(c) Unbranded cheap imports – They make-up for 60-70% of the Indian toy market. These toys are imported mainly from China. They form the bulk of the unorganised wholesale toy market.
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Understandably owing to the demand, Indian markets were flooded with the ‘Made-in-China’ toys. After the PM’s shout-out, however, the Indian buyers are now specifically looking for ‘Made in India’ toys and games.
Swapna Wagh, Founder & Director, Desi Toys
Swapna Wagh, Founder and Director of Desi Toys, sheds light on how the popularity and the sales of India-made and India-based toys and games went up. She says, “The toy industry as such got the much-needed attention it deserved. Especially the Indian-made toys and games - we did see a demand for our toys going up! Especially through the online channels, because unfortunately due to COVID-19, the offline channels were not open, or the walk-ins were low. (In another trend) we also saw offline channels like the popular toy stores, insisting on keeping the Indian toys and games. We could see the change, not just from the customer’s point of view, but (also) from B2B channels because even they wanted to be a part of this. So yes, we saw a change. I think the sale (of such toys) will further go up in the due course of time because we also have the National Toy Fair which is at the end of February.”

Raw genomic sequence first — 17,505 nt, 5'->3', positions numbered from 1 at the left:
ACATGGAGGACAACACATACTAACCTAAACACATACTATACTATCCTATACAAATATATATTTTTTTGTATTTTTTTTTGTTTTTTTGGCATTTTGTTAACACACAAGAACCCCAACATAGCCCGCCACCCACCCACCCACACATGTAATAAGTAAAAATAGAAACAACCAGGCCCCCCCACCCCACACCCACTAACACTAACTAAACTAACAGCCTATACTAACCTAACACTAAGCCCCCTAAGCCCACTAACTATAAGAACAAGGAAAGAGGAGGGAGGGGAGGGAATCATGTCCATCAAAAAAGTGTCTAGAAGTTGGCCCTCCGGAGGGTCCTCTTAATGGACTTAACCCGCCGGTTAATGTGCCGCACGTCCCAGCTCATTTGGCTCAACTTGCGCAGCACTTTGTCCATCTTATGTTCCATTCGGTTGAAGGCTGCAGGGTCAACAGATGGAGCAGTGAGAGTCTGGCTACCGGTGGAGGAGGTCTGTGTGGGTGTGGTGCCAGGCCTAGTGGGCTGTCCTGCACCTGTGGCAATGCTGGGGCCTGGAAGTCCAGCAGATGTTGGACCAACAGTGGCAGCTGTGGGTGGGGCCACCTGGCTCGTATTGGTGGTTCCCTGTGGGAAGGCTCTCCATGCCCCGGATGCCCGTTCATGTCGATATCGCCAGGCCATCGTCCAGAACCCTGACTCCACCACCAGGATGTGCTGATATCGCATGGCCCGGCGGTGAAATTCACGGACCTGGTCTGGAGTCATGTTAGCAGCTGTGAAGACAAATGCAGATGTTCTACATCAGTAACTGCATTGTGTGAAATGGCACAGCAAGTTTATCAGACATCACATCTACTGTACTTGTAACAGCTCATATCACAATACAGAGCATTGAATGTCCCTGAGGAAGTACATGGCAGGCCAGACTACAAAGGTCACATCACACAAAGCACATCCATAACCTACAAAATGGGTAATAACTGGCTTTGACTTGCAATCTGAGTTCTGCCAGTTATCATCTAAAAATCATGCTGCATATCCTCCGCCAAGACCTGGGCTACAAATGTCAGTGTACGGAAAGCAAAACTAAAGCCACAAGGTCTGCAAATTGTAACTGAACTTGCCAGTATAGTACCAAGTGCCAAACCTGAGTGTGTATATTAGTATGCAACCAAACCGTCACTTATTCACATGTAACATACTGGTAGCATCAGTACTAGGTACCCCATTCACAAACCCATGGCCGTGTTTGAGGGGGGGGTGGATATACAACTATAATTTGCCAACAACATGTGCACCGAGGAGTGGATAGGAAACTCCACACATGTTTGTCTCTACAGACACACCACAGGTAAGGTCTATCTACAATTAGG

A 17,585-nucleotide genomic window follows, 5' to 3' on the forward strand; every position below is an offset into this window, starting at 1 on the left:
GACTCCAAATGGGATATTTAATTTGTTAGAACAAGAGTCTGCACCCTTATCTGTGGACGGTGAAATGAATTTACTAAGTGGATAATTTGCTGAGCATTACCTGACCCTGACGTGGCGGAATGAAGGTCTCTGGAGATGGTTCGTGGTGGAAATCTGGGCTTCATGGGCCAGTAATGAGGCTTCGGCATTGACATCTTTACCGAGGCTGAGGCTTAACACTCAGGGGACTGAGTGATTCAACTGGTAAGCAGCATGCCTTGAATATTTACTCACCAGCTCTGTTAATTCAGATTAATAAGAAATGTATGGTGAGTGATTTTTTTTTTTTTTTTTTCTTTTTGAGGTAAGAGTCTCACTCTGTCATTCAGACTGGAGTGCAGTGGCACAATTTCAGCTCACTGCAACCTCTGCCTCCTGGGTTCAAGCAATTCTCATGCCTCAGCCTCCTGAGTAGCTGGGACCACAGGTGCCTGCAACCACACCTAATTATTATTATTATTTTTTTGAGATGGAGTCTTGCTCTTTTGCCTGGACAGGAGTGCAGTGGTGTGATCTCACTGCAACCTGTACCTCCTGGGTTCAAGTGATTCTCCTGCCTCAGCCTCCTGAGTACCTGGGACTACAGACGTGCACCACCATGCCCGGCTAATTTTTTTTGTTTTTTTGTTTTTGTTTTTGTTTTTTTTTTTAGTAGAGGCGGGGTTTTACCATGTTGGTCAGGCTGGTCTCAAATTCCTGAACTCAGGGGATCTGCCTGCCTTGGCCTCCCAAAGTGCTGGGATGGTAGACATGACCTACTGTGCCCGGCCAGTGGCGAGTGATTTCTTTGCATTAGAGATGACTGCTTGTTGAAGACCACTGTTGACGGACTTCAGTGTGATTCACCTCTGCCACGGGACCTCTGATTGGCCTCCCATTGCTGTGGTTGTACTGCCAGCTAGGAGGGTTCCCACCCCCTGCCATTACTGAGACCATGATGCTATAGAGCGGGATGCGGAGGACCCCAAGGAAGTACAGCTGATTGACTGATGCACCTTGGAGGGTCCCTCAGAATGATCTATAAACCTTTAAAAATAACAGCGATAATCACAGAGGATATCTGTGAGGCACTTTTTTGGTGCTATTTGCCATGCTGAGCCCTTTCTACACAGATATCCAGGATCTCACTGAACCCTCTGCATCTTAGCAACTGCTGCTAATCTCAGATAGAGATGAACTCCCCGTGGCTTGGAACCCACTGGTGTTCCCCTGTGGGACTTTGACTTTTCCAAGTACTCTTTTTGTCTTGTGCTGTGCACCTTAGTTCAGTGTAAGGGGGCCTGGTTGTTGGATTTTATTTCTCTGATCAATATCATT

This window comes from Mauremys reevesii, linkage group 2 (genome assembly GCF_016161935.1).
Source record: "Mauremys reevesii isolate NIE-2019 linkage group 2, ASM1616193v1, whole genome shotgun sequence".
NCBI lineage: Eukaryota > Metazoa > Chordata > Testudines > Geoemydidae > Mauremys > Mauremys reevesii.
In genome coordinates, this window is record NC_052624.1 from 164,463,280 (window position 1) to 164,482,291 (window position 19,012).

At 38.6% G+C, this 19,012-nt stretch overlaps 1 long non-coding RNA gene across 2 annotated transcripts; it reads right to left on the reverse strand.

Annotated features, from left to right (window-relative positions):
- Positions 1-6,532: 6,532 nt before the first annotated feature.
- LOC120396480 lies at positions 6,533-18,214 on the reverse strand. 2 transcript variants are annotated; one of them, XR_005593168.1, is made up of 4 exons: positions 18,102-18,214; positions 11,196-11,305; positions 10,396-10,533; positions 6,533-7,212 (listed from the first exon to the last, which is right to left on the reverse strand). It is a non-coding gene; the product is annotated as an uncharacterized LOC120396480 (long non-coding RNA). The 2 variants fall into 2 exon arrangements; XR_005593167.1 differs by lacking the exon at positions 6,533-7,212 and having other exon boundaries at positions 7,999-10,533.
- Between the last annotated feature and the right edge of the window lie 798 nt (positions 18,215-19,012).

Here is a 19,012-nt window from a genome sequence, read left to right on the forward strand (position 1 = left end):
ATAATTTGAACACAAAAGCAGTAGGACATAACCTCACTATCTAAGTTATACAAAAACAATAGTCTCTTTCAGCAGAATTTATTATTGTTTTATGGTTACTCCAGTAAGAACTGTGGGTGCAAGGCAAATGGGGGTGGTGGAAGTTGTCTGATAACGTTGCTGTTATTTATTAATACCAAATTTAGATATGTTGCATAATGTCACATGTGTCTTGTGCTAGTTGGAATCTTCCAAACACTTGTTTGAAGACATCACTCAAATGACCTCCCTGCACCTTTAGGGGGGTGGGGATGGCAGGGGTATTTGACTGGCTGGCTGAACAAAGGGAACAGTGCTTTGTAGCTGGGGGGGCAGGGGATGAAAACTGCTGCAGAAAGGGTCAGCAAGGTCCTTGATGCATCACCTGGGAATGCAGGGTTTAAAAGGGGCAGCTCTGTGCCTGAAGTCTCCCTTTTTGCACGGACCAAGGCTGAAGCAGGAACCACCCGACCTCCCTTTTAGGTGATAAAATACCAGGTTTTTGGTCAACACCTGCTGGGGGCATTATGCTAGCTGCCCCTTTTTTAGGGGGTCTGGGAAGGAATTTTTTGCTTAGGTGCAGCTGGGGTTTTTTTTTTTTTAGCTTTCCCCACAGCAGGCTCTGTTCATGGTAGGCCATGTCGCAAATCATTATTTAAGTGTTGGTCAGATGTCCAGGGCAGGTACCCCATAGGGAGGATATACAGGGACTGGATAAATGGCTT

POLICIES MAY FAVOUR MANUFACTURES
While after the initial shout-out to the consumer as well as the retailer, both are keenly looking forward to more ‘Made in India’, most new players, including manufacturers are looking forward to the Budget for come favourable policies to get started. Talking about the expectation from the said reports, Sharad Kapoor, General Secretary, The Toy Association of India, said, “We are hoping that our sector, which was neglected over the years, and is unorganized will get something beneficial out of these policies. We (would) want cheaper loans, for upgrading, getting more machines and plug-and-play systems… (so that) new people can think of starting toy trades.” Kapoor said, “The govt is also talking about the ‘production-based incentive plan.’ (Through which) more units we make, we’ll get more incentive from the government.”